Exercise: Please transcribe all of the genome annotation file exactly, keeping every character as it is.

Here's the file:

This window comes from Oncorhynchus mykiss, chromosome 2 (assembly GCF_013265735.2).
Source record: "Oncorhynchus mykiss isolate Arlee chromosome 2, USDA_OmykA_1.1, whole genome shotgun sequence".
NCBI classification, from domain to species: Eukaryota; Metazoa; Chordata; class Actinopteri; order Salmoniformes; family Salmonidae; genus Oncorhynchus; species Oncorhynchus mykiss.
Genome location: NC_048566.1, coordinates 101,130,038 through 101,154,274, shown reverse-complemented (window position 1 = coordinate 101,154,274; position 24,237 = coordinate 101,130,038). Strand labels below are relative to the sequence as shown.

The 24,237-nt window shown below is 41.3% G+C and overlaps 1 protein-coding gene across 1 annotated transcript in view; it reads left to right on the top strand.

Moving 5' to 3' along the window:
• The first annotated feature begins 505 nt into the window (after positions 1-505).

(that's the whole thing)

This window comes from Oncorhynchus mykiss, chromosome 2 (assembly GCF_013265735.2).
Source record: "Oncorhynchus mykiss isolate Arlee chromosome 2, USDA_OmykA_1.1, whole genome shotgun sequence".
NCBI classification, from domain to species: Eukaryota; Metazoa; Chordata; class Actinopteri; order Salmoniformes; family Salmonidae; genus Oncorhynchus; species Oncorhynchus mykiss.
Genome location: NC_048566.1, coordinates 101,130,038 through 101,154,274, shown reverse-complemented (window position 1 = coordinate 101,154,274; position 24,237 = coordinate 101,130,038). Strand labels below are relative to the sequence as shown.

The 24,237-nt window shown below is 41.3% G+C and overlaps 1 protein-coding gene across 1 annotated transcript in view; it reads left to right on the top strand.

Moving 5' to 3' along the window:
• The first annotated feature begins 505 nt into the window (after positions 1-505).